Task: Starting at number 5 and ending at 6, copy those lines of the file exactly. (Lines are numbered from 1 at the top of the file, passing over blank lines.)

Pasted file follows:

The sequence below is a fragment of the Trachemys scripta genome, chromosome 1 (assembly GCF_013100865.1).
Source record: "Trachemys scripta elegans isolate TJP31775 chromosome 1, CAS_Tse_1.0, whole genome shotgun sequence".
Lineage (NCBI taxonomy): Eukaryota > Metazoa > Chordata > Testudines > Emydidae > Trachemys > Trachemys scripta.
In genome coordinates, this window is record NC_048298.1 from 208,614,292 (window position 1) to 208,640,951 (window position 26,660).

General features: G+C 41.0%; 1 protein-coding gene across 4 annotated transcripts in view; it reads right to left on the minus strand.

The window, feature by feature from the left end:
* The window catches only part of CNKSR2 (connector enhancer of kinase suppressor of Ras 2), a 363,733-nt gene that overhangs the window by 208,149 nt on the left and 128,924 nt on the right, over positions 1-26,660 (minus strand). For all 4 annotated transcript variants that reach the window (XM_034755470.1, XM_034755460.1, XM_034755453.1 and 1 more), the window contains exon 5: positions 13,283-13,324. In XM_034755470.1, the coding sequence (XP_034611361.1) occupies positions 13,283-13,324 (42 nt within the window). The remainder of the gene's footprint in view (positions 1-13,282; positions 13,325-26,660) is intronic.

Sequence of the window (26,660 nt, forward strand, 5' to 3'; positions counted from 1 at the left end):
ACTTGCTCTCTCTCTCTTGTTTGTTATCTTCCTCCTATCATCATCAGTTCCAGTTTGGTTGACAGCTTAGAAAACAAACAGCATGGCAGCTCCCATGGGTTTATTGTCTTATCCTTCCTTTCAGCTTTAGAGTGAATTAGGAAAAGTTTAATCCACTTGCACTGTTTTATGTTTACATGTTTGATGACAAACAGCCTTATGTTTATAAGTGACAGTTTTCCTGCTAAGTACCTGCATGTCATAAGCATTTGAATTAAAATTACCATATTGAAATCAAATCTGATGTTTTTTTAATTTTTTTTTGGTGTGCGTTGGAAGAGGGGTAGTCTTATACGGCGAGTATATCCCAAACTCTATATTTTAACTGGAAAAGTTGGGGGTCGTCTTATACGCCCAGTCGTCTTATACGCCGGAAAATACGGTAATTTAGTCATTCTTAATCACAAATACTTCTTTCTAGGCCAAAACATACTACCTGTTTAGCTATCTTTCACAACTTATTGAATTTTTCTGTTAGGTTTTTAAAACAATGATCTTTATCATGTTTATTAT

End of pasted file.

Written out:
General features: G+C 41.0%; 1 protein-coding gene across 4 annotated transcripts in view; it reads right to left on the minus strand.

The window, feature by feature from the left end: